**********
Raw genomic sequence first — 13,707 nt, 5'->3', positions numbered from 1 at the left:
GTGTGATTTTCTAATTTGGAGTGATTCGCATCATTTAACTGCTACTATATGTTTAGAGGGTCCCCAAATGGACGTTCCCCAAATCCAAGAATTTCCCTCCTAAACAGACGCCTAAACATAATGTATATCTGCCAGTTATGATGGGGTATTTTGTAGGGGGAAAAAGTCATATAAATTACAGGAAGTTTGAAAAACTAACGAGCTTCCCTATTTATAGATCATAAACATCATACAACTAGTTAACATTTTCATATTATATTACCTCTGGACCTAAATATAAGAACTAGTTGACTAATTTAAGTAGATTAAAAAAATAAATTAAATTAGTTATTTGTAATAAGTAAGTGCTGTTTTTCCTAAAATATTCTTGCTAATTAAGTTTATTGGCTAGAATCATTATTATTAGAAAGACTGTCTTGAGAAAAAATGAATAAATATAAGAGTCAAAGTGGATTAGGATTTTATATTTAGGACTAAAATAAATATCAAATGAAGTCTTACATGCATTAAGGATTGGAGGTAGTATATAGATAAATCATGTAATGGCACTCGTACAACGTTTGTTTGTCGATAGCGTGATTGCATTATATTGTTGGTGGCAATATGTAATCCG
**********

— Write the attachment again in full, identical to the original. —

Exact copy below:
Raw genomic sequence first — 13,707 nt, 5'->3', positions numbered from 1 at the left:
GTGTGATTTTCTAATTTGGAGTGATTCGCATCATTTAACTGCTACTATATGTTTAGAGGGTCCCCAAATGGACGTTCCCCAAATCCAAGAATTTCCCTCCTAAACAGACGCCTAAACATAATGTATATCTGCCAGTTATGATGGGGTATTTTGTAGGGGGAAAAAGTCATATAAATTACAGGAAGTTTGAAAAACTAACGAGCTTCCCTATTTATAGATCATAAACATCATACAACTAGTTAACATTTTCATATTATATTACCTCTGGACCTAAATATAAGAACTAGTTGACTAATTTAAGTAGATTAAAAAAATAAATTAAATTAGTTATTTGTAATAAGTAAGTGCTGTTTTTCCTAAAATATTCTTGCTAATTAAGTTTATTGGCTAGAATCATTATTATTAGAAAGACTGTCTTGAGAAAAAATGAATAAATATAAGAGTCAAAGTGGATTAGGATTTTATATTTAGGACTAAAATAAATATCAAATGAAGTCTTACATGCATTAAGGATTGGAGGTAGTATATAGATAAATCATGTAATGGCACTCGTACAACGTTTGTTTGTCGATAGCGTGATTGCATTATATTGTTGGTGGCAATATGTAATCCG